What do Orange County and developing countries like Chad and South Sudan have in common? Well, if you guessed vaccination rates, this might shock you. You’re unfortunately correct.
According to the Center of Disease Control, cases of the measles in the United States have been the second highest they’ve been since they were practically eliminated in 2000.
They’ve also concluded that cases of the whooping cough have risen almost four times as high since 1990, with only 83 percent of children from ages 19-35 months receiving the vaccine.
With vaccine-preventable respiratory diseases like the measles and pertussis (whooping cough) and many others making an uneasy resurgence, one has to wonder why this is happening.
Andrew Wakefield, a British former surgeon and medical practitioner, published a study that claimed to have found a link between autism and the measles, mumps and rubella vaccine in a well-known medical journal “The Lancet” in 1998. Since then, the study has been retracted and 10 out of the 13 medical professionals that supported his study have now withdrawn their support.
According to the British General Medical Council, his findings were fraudulent and unethical and that many of the manuscript had been falsified.
In 2010, Wakefield had his medical license revoked and was banned from practicing medicine in the U.K.
After this study came out, many parents with autistic children who had received the MMR vaccine began to speak out against it, using this study as their evidence.
Many of these parents were (and still are) well-known celebrities who used their power as a way to influence the people watching to be wary of vaccines, which makes sense considering when comparing vaccination rates in high-income families versus low-income families, studies have shown that vaccination rates are lower within the wealthy.
Celebrities like Jenny McCarthy, Jim Carrey and Bill Maher have been the front runners of the anti-vaccination movement for years.
These celebrities and many others, somehow believe that their wealth and power in show business equates to years of medical practice and an expertise in pathogens. Ridiculous right?
Well unluckily for us, a survey done by the University of Michigan found that about 24 percent of Americans put “some” trust in what celebrities have to say about medicine. Now, 24 percent might not seem like a large number, but even at two percent, the fact that anyone believes what celebrities have to say about medicine rather than a licensed medical professional is a frightening thought in itself.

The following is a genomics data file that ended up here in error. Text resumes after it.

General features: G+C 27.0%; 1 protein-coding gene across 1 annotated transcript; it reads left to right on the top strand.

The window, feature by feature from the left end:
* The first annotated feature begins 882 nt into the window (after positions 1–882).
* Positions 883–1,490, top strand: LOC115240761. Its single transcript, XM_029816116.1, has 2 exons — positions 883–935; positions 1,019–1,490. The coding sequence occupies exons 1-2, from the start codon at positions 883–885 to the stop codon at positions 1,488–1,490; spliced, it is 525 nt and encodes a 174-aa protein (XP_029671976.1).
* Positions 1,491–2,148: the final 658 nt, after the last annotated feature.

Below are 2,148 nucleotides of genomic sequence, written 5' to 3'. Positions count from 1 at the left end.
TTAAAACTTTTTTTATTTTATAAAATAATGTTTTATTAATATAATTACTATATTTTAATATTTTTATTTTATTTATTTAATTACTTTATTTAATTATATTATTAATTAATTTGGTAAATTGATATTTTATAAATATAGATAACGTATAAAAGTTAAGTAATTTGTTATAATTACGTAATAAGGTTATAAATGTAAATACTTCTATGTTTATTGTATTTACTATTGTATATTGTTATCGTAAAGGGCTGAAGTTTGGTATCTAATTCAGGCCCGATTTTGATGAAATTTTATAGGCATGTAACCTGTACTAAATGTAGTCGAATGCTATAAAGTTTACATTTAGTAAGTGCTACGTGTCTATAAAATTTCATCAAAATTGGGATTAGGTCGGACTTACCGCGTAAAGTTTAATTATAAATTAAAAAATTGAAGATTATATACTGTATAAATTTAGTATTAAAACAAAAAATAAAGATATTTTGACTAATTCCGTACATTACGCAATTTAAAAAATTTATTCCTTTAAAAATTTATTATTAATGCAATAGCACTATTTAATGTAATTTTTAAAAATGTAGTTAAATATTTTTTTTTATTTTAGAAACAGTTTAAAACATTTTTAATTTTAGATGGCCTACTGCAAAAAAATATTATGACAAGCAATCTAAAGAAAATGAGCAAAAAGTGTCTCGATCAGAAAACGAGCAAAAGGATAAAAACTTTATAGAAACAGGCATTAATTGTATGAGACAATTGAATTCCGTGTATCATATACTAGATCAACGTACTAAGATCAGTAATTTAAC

The famous, mommy-blogger loving quack Dr. Oz has (not shockingly) also spoken out against vaccines, doing a whole segment on Thimerosal and the dangers it supposedly presents.
McCarthy has also spoken out against vaccines for this reason. So what’s Thimerosal? It’s a mercury-containing organic compound that has been used in many biological products and vaccines.
According to the Federal Drug Administration, “Thimerosal has been removed from or reduced to trace amounts in all vaccines routinely recommended for children six years of age and younger, with the exception of inactivated influenza vaccine.”
Even with this statement proving that vaccines are safe, unbelievably enough Oz and McCarthy are still not satisfied.
Because of people like this, more and more parents are choosing not to vaccinate.
“Personal belief” exemptions are at an all-time high in elementary schools. These exemptions, whether they are based on religious beliefs or because of fear-mongering celebrities, allow that child to attend school even though they haven’t been vaccinated.
This is blasphemy. When did people’s personal non-religious beliefs become more important than the general health of society?
In 2014, it’s incredible that there is this much of a distrust in science. There used to be a time where scientific practices and breakthroughs were celebrated but now they are criticized for working for “Big Pharma” or other monetary agendas.
As famous scientist and astrophysicist Neil deGrasse Tyson has said, “The good thing about science is that it’s true whether or not you believe in it.”
Bottom line, it’s not okay to choose not to vaccinate your child, unless they have a condition or an allergy where they can’t receive them. It is an ignorant and selfish choice to not vaccinate your child, because not only are you putting them in danger but you risk the lives of other children as well.
Due to the fact that vaccines aren’t 100 percent reliable, they rely on herd immunity, which means the majority of people need to be vaccinated in order to keep that disease at bay. If most people are vaccinated, the disease has little chance to spread. The more that people do not vaccinate, the more these diseases spread. Simple as that.
So do society a favor, trust the science behind vaccines and make the intelligent decision to vaccinate.